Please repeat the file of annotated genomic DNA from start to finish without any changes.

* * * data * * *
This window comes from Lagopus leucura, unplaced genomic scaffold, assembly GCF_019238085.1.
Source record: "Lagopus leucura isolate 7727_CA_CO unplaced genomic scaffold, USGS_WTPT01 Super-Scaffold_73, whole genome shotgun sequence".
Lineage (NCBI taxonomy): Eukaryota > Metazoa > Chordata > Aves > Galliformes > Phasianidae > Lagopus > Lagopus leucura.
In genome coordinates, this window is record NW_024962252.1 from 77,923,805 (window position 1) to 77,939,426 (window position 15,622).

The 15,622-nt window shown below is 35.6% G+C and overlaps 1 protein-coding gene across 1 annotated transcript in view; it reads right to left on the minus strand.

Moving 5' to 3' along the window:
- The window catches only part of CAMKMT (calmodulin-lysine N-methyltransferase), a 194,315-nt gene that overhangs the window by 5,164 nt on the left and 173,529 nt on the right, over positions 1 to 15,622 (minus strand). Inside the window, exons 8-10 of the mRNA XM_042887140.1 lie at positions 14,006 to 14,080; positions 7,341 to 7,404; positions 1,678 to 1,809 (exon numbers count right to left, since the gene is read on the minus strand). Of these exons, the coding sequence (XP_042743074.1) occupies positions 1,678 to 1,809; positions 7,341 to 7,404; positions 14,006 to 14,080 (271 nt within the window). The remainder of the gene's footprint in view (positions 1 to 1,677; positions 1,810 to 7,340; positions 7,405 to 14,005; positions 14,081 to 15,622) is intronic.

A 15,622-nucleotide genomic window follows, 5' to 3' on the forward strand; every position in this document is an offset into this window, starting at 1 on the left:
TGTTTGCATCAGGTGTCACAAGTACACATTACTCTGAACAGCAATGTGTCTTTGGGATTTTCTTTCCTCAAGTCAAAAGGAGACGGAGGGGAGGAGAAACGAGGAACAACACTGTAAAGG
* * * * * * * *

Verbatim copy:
This window comes from Lagopus leucura, unplaced genomic scaffold, assembly GCF_019238085.1.
Source record: "Lagopus leucura isolate 7727_CA_CO unplaced genomic scaffold, USGS_WTPT01 Super-Scaffold_73, whole genome shotgun sequence".
Lineage (NCBI taxonomy): Eukaryota > Metazoa > Chordata > Aves > Galliformes > Phasianidae > Lagopus > Lagopus leucura.
In genome coordinates, this window is record NW_024962252.1 from 77,923,805 (window position 1) to 77,939,426 (window position 15,622).

The 15,622-nt window shown below is 35.6% G+C and overlaps 1 protein-coding gene across 1 annotated transcript in view; it reads right to left on the minus strand.

Moving 5' to 3' along the window:
- The window catches only part of CAMKMT (calmodulin-lysine N-methyltransferase), a 194,315-nt gene that overhangs the window by 5,164 nt on the left and 173,529 nt on the right, over positions 1 to 15,622 (minus strand). Inside the window, exons 8-10 of the mRNA XM_042887140.1 lie at positions 14,006 to 14,080; positions 7,341 to 7,404; positions 1,678 to 1,809 (exon numbers count right to left, since the gene is read on the minus strand). Of these exons, the coding sequence (XP_042743074.1) occupies positions 1,678 to 1,809; positions 7,341 to 7,404; positions 14,006 to 14,080 (271 nt within the window). The remainder of the gene's footprint in view (positions 1 to 1,677; positions 1,810 to 7,340; positions 7,405 to 14,005; positions 14,081 to 15,622) is intronic.

A 15,622-nucleotide genomic window follows, 5' to 3' on the forward strand; every position in this document is an offset into this window, starting at 1 on the left:
TGTTTGCATCAGGTGTCACAAGTACACATTACTCTGAACAGCAATGTGTCTTTGGGATTTTCTTTCCTCAAGTCAAAAGGAGACGGAGGGGAGGAGAAACGAGGAACAACACTGTAAAGG